For this reason I’d recommend having a buddy help you. The gate doesn’t need to be manhandled, but keeping it straight and level will be easier with another set of hands. This may also help you out should your gate arrive opened like mine did.

Stability

The gate seems stable enough. My security requirements are probably more lax than a parent of human children; I don’t have to worry about my dogs getting their heads stuck in between the bars, and my dogs don’t lean or push/pull on the gate like a human kid may. That being said, the youngest boy in the house has a little difficulty opening the gate and sometimes he has to shake it. The gate has stayed absolutely solid. However, you may want to test the gate out yourself should you have any concerns.

Ease of Use

I’m not a super fan of how the Summit latch works. You have to depress two plastic buttons and then press down on the top of the latch. At first this was hard to figure out, and we used both hands to open the gate. Eventually we learned to “pinch” the two plastic buttons and then push down with the palm of our hands on the center of the latch.

The flaw with the design is that it’s decidedly one-directional. Approaching the gate from one side will always feel more normal than the other. The side that feels more natural will depend on how you mounted the gate. In our case, it is easier for me to operate the gate from within the bedroom than from inside of the hallway. The latch is naturally shaped and designed to be opened with a specific hand position. If you’re carrying a basket of laundry in one arm and trying to open the gate with the other, you’ll have to train yourself to leave the “correct” hand free to open the gate easily.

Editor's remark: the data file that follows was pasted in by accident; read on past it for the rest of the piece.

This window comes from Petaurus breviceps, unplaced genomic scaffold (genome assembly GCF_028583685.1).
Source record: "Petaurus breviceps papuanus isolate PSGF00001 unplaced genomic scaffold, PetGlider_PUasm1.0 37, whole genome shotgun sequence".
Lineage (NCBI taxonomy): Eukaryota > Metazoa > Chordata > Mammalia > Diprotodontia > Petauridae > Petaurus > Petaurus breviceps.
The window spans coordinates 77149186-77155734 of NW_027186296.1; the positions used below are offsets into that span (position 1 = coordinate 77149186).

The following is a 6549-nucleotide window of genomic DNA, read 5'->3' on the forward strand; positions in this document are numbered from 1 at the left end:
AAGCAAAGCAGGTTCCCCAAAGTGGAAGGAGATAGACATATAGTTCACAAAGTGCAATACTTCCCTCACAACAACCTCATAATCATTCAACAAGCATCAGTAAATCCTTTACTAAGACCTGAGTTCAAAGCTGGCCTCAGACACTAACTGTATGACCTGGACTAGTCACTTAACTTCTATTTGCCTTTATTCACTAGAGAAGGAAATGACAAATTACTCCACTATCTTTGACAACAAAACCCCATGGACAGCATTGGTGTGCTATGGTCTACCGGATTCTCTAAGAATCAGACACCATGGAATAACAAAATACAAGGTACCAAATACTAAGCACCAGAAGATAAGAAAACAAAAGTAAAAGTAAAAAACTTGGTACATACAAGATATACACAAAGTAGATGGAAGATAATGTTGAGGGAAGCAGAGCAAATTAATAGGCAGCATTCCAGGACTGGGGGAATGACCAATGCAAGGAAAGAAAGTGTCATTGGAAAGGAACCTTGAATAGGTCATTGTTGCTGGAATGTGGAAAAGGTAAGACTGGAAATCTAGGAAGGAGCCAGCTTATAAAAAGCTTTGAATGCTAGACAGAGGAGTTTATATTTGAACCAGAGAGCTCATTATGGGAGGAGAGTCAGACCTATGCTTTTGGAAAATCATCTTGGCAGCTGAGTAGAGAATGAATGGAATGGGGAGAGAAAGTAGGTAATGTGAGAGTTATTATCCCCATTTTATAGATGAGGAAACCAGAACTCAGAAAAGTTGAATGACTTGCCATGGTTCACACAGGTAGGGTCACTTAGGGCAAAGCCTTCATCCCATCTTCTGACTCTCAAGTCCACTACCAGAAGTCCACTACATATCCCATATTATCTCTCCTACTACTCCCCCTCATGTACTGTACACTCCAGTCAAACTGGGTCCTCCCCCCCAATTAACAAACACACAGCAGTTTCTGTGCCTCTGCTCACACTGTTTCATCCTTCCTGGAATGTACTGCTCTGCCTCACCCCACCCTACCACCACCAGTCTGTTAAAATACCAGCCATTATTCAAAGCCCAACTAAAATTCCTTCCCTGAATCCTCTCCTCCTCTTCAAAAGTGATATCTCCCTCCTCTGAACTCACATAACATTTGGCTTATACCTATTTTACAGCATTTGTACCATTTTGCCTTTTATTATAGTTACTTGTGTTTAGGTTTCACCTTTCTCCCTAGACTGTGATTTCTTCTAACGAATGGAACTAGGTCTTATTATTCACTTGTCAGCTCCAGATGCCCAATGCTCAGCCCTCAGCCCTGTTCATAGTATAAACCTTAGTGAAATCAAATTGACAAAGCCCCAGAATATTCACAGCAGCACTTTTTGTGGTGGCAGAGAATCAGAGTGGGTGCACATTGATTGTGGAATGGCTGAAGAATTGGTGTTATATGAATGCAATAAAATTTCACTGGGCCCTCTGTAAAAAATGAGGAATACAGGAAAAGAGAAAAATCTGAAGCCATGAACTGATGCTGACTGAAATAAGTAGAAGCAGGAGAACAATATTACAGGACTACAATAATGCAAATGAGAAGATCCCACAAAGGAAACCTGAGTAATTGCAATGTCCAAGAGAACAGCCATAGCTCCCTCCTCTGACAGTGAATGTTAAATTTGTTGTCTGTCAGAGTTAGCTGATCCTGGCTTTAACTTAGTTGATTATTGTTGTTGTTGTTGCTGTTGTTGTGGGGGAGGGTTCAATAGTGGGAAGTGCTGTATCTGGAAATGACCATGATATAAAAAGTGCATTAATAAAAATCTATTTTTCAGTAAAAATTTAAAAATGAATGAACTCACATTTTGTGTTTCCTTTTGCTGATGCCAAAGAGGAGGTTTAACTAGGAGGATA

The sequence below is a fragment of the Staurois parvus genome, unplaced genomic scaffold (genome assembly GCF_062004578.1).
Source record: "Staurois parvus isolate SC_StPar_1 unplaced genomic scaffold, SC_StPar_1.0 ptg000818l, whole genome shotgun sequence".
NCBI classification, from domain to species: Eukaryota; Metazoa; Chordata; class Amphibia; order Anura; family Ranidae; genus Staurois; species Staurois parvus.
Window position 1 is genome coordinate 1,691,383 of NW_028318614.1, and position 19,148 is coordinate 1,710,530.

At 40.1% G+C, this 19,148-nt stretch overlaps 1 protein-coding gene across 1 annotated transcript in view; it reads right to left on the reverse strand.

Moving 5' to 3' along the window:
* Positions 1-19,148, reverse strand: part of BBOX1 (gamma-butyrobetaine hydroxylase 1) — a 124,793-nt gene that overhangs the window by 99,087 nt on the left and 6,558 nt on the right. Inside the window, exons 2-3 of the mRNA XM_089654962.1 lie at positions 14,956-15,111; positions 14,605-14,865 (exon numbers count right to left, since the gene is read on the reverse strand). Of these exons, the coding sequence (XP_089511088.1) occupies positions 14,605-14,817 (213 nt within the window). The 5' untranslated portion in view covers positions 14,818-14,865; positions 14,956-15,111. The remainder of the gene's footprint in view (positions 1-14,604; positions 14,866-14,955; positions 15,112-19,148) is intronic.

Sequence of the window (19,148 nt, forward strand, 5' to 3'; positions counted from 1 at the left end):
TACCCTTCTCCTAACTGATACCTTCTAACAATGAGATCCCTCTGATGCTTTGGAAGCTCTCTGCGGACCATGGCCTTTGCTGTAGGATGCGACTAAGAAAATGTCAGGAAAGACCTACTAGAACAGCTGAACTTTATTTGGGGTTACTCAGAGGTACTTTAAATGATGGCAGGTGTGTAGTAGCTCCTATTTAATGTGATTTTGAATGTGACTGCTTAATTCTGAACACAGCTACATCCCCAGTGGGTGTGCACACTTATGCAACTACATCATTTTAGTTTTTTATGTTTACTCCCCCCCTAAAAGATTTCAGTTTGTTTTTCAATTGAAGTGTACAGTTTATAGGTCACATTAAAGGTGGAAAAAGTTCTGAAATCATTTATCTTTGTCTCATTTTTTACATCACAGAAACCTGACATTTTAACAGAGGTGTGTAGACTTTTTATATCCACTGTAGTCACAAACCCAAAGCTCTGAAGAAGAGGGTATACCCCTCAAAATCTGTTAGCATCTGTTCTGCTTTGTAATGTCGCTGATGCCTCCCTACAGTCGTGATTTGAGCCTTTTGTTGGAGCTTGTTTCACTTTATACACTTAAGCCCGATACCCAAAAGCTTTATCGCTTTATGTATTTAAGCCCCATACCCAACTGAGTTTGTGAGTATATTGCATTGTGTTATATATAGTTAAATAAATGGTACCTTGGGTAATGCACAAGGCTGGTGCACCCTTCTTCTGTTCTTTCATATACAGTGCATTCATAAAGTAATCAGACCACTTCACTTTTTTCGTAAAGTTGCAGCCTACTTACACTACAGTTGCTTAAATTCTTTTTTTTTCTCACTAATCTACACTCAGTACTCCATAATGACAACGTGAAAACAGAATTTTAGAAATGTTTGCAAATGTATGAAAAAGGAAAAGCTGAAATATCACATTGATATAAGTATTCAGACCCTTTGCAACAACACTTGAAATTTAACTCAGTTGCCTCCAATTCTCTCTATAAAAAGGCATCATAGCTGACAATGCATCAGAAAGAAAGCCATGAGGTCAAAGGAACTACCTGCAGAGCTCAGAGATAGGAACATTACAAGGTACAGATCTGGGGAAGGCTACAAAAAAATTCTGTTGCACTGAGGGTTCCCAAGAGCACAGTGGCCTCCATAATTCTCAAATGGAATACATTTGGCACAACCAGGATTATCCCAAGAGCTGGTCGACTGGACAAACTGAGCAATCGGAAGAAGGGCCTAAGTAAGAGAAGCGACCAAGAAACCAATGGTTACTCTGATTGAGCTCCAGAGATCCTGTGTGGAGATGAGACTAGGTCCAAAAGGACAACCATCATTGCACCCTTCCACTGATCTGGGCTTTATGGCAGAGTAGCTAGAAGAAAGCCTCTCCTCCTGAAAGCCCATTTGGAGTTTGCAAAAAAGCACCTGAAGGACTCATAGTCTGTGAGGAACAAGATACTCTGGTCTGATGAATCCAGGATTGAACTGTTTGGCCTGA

Here’s a long-ish video with my impressions of the gate. It runs about eight minutes long and repeats some of what I’ve typed here, but you can see the latch design flaw more readily.

Conclusion

Overall, I’m happy with the gate. I wish it had a “pull-top” opening mechanism like my friend’s, but the price of the Evenflo Summit is hard to argue with. If you are more aesthetically minded you may want to look for another gate. Also, if someone in your house has weak hands or arthritis the Summit may give them a hard time. Look elsewhere.

Otherwise, if you’re looking for a less-expensive, swinging gate to keep pets and/or kids out of certain areas, the Evenflo Summit does the trick.

Recommended

Related posts:

Posted in: review

2 Comments on "Evenflo Summit Tension Gate Review"

Trackback | Comments RSS Feed

  1. kim says:

    Dr. Falken,
    this video was SO helpful! I bought this gate today and was having such a hard time installing it. You are so right. The instructions don’t explain that it’s the “cuff” on the bolt that holds the tension. I thought the bolts that came in the package must be too small for the application. Your explanation helped me get this installed quickly and figure out how to open it once installed. The manual doesn’t really explain that either and it wasn’t intuitive to me. None of the other videos on-line had these details and therefore were of no help.

    THANKS!

  2. Susan says:

    Thank you SO much for this video! I purchased this brand new at a garage sale and thought it was broken because the latch didn’t close all of the way. Apparently the people I bought it from thought it was broken as well, as it still had the zip ties on it. Once I applied tension (As you said you did using ropes to slowly get the gate closed) the gate and the latch matched up and viola! It closes! Thanks again!